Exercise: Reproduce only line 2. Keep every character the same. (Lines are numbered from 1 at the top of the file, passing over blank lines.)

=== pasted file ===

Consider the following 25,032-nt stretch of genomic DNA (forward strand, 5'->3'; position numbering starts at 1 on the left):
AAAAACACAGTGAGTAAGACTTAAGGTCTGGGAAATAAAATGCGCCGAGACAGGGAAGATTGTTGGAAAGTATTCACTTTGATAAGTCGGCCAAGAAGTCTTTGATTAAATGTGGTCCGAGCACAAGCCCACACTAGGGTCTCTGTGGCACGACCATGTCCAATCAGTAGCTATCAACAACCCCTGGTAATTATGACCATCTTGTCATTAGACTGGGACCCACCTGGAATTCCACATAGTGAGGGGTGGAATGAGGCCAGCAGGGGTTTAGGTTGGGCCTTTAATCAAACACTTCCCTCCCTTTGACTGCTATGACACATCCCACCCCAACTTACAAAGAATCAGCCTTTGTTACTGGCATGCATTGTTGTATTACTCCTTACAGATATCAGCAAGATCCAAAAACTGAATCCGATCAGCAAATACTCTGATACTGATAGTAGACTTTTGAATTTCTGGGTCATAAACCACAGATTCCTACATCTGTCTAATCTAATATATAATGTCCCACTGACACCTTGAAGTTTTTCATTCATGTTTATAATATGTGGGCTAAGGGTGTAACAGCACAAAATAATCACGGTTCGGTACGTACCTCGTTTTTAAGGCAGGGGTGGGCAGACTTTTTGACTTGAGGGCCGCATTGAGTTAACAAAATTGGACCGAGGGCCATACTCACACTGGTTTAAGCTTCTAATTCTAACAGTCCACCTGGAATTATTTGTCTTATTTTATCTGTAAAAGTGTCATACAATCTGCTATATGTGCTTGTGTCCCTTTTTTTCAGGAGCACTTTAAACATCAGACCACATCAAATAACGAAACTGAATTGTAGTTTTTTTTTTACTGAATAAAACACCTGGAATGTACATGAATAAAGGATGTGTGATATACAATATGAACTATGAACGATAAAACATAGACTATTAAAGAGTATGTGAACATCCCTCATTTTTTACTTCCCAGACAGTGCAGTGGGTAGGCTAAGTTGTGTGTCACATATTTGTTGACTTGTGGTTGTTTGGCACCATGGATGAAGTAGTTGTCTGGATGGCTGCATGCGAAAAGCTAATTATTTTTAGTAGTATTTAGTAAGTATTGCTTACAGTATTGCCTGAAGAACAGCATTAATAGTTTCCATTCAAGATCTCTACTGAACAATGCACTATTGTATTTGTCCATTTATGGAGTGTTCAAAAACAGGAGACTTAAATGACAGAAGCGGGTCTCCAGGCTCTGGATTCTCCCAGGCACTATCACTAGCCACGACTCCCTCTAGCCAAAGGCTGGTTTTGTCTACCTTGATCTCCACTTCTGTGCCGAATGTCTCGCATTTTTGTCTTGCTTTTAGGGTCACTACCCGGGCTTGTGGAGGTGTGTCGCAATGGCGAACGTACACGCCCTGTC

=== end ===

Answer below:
AAAAACACAGTGAGTAAGACTTAAGGTCTGGGAAATAAAATGCGCCGAGACAGGGAAGATTGTTGGAAAGTATTCACTTTGATAAGTCGGCCAAGAAGTCTTTGATTAAATGTGGTCCGAGCACAAGCCCACACTAGGGTCTCTGTGGCACGACCATGTCCAATCAGTAGCTATCAACAACCCCTGGTAATTATGACCATCTTGTCATTAGACTGGGACCCACCTGGAATTCCACATAGTGAGGGGTGGAATGAGGCCAGCAGGGGTTTAGGTTGGGCCTTTAATCAAACACTTCCCTCCCTTTGACTGCTATGACACATCCCACCCCAACTTACAAAGAATCAGCCTTTGTTACTGGCATGCATTGTTGTATTACTCCTTACAGATATCAGCAAGATCCAAAAACTGAATCCGATCAGCAAATACTCTGATACTGATAGTAGACTTTTGAATTTCTGGGTCATAAACCACAGATTCCTACATCTGTCTAATCTAATATATAATGTCCCACTGACACCTTGAAGTTTTTCATTCATGTTTATAATATGTGGGCTAAGGGTGTAACAGCACAAAATAATCACGGTTCGGTACGTACCTCGTTTTTAAGGCAGGGGTGGGCAGACTTTTTGACTTGAGGGCCGCATTGAGTTAACAAAATTGGACCGAGGGCCATACTCACACTGGTTTAAGCTTCTAATTCTAACAGTCCACCTGGAATTATTTGTCTTATTTTATCTGTAAAAGTGTCATACAATCTGCTATATGTGCTTGTGTCCCTTTTTTTCAGGAGCACTTTAAACATCAGACCACATCAAATAACGAAACTGAATTGTAGTTTTTTTTTTACTGAATAAAACACCTGGAATGTACATGAATAAAGGATGTGTGATATACAATATGAACTATGAACGATAAAACATAGACTATTAAAGAGTATGTGAACATCCCTCATTTTTTACTTCCCAGACAGTGCAGTGGGTAGGCTAAGTTGTGTGTCACATATTTGTTGACTTGTGGTTGTTTGGCACCATGGATGAAGTAGTTGTCTGGATGGCTGCATGCGAAAAGCTAATTATTTTTAGTAGTATTTAGTAAGTATTGCTTACAGTATTGCCTGAAGAACAGCATTAATAGTTTCCATTCAAGATCTCTACTGAACAATGCACTATTGTATTTGTCCATTTATGGAGTGTTCAAAAACAGGAGACTTAAATGACAGAAGCGGGTCTCCAGGCTCTGGATTCTCCCAGGCACTATCACTAGCCACGACTCCCTCTAGCCAAAGGCTGGTTTTGTCTACCTTGATCTCCACTTCTGTGCCGAATGTCTCGCATTTTTGTCTTGCTTTTAGGGTCACTACCCGGGCTTGTGGAGGTGTGTCGCAATGGCGAACGTACACGCCCTGTC